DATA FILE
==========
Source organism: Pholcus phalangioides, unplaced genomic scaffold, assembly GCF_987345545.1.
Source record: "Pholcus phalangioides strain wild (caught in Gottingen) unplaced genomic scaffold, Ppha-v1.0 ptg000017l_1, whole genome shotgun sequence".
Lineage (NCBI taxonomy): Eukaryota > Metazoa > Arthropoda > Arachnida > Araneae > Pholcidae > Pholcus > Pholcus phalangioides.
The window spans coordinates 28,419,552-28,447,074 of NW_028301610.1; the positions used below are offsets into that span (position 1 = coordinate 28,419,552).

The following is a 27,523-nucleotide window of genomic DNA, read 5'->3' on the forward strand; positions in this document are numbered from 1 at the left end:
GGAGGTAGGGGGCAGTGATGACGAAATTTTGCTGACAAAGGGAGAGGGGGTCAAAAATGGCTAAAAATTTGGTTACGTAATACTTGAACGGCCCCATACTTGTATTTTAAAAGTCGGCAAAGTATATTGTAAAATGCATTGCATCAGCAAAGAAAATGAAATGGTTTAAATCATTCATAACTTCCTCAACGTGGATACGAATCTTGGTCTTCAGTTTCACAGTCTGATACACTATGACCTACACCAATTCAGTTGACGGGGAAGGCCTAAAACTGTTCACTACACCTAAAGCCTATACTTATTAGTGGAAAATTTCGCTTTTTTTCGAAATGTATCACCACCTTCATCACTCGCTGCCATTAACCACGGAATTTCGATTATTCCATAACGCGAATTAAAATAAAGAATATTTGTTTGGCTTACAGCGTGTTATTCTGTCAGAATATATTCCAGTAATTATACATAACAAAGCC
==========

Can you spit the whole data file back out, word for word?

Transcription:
Source organism: Pholcus phalangioides, unplaced genomic scaffold, assembly GCF_987345545.1.
Source record: "Pholcus phalangioides strain wild (caught in Gottingen) unplaced genomic scaffold, Ppha-v1.0 ptg000017l_1, whole genome shotgun sequence".
Lineage (NCBI taxonomy): Eukaryota > Metazoa > Arthropoda > Arachnida > Araneae > Pholcidae > Pholcus > Pholcus phalangioides.
The window spans coordinates 28,419,552-28,447,074 of NW_028301610.1; the positions used below are offsets into that span (position 1 = coordinate 28,419,552).

The following is a 27,523-nucleotide window of genomic DNA, read 5'->3' on the forward strand; positions in this document are numbered from 1 at the left end:
GGAGGTAGGGGGCAGTGATGACGAAATTTTGCTGACAAAGGGAGAGGGGGTCAAAAATGGCTAAAAATTTGGTTACGTAATACTTGAACGGCCCCATACTTGTATTTTAAAAGTCGGCAAAGTATATTGTAAAATGCATTGCATCAGCAAAGAAAATGAAATGGTTTAAATCATTCATAACTTCCTCAACGTGGATACGAATCTTGGTCTTCAGTTTCACAGTCTGATACACTATGACCTACACCAATTCAGTTGACGGGGAAGGCCTAAAACTGTTCACTACACCTAAAGCCTATACTTATTAGTGGAAAATTTCGCTTTTTTTCGAAATGTATCACCACCTTCATCACTCGCTGCCATTAACCACGGAATTTCGATTATTCCATAACGCGAATTAAAATAAAGAATATTTGTTTGGCTTACAGCGTGTTATTCTGTCAGAATATATTCCAGTAATTATACATAACAAAGCC